AUGUSTA, Maine — The state’s largest snowmobiling organization accused environmentalist Roxanne Quimby’s land manager on Wednesday of using coercive tactics to get support for a federal feasibility study of her proposed national park.
Bob Meyers, executive director of the Maine Snowmobile Association, said that at meetings at snowsledding clubs in Brownville on Aug. 1 and Medway on Aug. 2, land manager Mark Leathers told club members that in exchange for letters supporting a study, they would be allowed to use trails on Quimby’s land for another year.
Implied but never stated was the idea that club opposition to a study, or to Quimby’s proposal to give 70,000 acres she owns to the federal government for a park, could force the partial closure or relocation of a snowmobile trail, Meyers said.
“It puts the clubs in a terrible position because it is a huge job to relocate one of those trails,” Meyers said Wednesday. “She has the right to do this. What we are taking exception to is her using it as a wedge to force people to do something that they didn’t necessarily want to do.”
Leathers did not deny Meyers’ claims when interviewed briefly on Wednesday. Nor would he say whether any clubs had lost access to trails that ran across Quimby lands, or whether any would.
“I don’t want to say anything that would jeopardize our efforts to find a solution for the trail needs of the local snowmobile clubs,” said Leathers, an employee of the James W. Sewall Co. of Old Town who often acts as Quimby’s spokesman on the national park plan.
Meyers’ statements followed a meeting on Tuesday in Dixmont in which the Maine Snowmobile Association’s board of directors voted unanimously to reaffirm their opposition to a national park on Quimby’s land between the Penobscot River’s east branch and Baxter State Park.
The directors cited the loss of local and state control of the area to the federal government, the loss of traditional recreational activities and the intrusions on abutting private landowners within the confines of a national park. The directors passed a similar resolution in 2001.
Created in 1968, the Maine Snowmobile Association claims more than 26,000 members, including volunteers from more than 285 Maine snowmobile clubs that maintain trails and relations with landowners who accommodate trails. More than 2,200 businesses support the association, according to its Website, mesnow.com.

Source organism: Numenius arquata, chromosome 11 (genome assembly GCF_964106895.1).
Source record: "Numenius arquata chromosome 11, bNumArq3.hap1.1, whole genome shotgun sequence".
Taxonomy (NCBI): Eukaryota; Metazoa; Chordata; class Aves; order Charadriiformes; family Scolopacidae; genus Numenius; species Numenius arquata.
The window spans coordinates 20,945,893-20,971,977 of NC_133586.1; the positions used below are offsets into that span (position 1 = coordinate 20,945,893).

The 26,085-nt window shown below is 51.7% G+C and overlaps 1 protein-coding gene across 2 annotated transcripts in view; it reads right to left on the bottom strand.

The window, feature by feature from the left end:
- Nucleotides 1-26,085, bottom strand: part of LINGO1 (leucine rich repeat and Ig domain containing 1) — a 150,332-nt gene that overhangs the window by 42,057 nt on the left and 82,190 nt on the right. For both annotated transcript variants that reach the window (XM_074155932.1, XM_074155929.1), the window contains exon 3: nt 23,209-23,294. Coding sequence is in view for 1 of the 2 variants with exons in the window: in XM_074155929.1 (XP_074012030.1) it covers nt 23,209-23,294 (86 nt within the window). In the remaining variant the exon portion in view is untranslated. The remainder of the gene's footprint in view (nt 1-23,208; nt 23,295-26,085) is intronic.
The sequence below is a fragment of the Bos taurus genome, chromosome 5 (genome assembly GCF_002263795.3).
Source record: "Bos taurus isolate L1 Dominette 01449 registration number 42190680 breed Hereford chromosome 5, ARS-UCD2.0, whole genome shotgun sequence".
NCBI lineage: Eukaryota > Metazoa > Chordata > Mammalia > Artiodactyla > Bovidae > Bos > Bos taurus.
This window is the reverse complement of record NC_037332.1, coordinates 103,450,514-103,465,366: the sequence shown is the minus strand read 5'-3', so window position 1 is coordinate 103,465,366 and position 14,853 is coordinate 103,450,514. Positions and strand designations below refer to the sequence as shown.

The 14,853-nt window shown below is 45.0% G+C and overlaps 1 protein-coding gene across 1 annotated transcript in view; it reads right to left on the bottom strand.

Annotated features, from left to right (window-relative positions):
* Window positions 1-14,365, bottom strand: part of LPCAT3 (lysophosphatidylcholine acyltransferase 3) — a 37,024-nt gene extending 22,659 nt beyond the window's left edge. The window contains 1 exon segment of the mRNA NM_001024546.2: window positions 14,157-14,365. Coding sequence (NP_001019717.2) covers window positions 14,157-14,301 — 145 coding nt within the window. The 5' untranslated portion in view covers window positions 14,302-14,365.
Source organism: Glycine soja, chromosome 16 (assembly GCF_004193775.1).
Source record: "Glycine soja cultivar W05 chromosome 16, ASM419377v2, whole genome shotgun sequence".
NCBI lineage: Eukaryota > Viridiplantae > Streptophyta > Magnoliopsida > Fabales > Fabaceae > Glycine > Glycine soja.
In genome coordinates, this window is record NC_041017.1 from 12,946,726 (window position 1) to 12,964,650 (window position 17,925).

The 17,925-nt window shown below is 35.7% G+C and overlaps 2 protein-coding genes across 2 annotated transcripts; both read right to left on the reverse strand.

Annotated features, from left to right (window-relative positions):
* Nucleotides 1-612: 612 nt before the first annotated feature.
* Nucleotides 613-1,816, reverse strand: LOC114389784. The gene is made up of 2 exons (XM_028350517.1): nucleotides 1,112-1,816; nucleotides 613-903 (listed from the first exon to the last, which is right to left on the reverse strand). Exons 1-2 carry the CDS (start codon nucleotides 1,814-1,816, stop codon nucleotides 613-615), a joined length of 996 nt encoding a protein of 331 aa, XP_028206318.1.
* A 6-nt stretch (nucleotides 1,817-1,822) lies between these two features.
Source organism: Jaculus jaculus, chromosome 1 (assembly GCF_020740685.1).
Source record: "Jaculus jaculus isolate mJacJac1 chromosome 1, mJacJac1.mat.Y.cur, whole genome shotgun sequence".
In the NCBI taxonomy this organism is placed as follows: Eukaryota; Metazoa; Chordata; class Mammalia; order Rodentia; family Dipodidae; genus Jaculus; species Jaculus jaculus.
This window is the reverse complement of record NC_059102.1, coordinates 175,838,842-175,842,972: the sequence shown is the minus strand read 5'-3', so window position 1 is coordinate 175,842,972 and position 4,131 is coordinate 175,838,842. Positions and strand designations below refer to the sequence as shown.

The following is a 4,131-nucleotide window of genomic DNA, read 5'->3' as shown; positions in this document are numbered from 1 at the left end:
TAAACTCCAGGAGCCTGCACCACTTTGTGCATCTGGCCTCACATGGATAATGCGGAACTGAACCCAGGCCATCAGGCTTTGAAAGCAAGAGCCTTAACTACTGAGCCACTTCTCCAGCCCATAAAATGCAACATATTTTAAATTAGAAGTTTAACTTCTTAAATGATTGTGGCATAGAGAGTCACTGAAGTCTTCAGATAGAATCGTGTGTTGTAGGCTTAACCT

The directors’ stance aligns them with Maine’s two Republican senators, the state Legislature, the Millinocket Town Council, Maine Woods Coalition and the Millinocket Fin and Feather Club in opposing or expressing skepticism about Quimby’s plan.
Democratic Rep. Chellie Pingree, Medway’s school board and Board of Selectmen, and several Katahdin region civic and business groups have supported a feasibility study, with Medway selectmen forming a committee that is leading a statewide push for the study.
Gov. Paul LePage has said he won’t yet take sides on the issue, although he has publicly expressed skepticism about it.
Access to snowmobile trails has been among the most contentious issues between Quimby, clubs and residents of northern Maine since she began buying large swaths of the North Woods more than a decade ago.
Recreation enthusiasts, many of them champions for the rights of private landowners, have condemned Quimby for the loss of access, saying it threatens livelihoods and local economies, particularly with a snowmobiling industry that generates $300 million to $350 million for Maine annually.
Quimby has responded that as a private landowner, she has the right to determine who uses her lands and is liable for damage done to those lands.
Interconnected Trail System 85, an important snowmobile conduit linking Aroostook County to southern Maine, has been relocated twice from or on Quimby property in accordance with her wishes, though not during the snowmobile season, Meyers said.
“That’s the most important trail on her lands,” Meyers said.
For snowmobilers, loss of that trail’s use during winter because of a sudden relocation “would be like shutting down the Interstate from Medway to Houlton and saying we can’t use it for a year,” Meyers said.
Meyers and his board of directors slammed Quimby and Leathers in a press statement issued Wednesday.
“We’re disappointed that Ms. Quimby and her land managers feel the need to threaten the volunteers of these snowmobile clubs with a loss of access in order to advance their agenda,” Meyers said. “Our members have the highest respect for the rights of private landowners, but to hold a gun to the heads of these volunteers is disgraceful.”
“We believe it speaks volumes to the level of support that is really out there for Quimby’s park proposal,” Meyers added. “It’s ironic that while Ms. Quimby speaks of her desire to spark economic activity in the region at public meetings, behind the scenes she and her representatives are threatening the livelihoods of dozens of small family-owned businesses in towns like Medway, Mount Chase, Patten and Brownville.”
Meyers said he emailed Quimby the day after the Medway meeting to complain about Leathers’ statements. He said he never heard back. He said he found Leathers’ approach and Quimby’s nonresponse troubling, given the history between snowmobilers and Quimby.
“That’s the other thing that really bothered me. During the past 10 years in which she has owned land up there the clubs have just been uniformly respectful of her and accommodating to her,” Meyers said. “That’s why I felt that this was a real slap in the face.”
Quimby is due to attend a town meeting at 7 p.m. Thursday at Medway Middle School to discuss her proposal. That is 2½ hours after U.S. Secretary of the Interior Ken Salazar and National Park Service Director Jon Jarvis will visit Stearns High School in Millinocket to hear about that plan.
Meyers said he will not attend the meetings.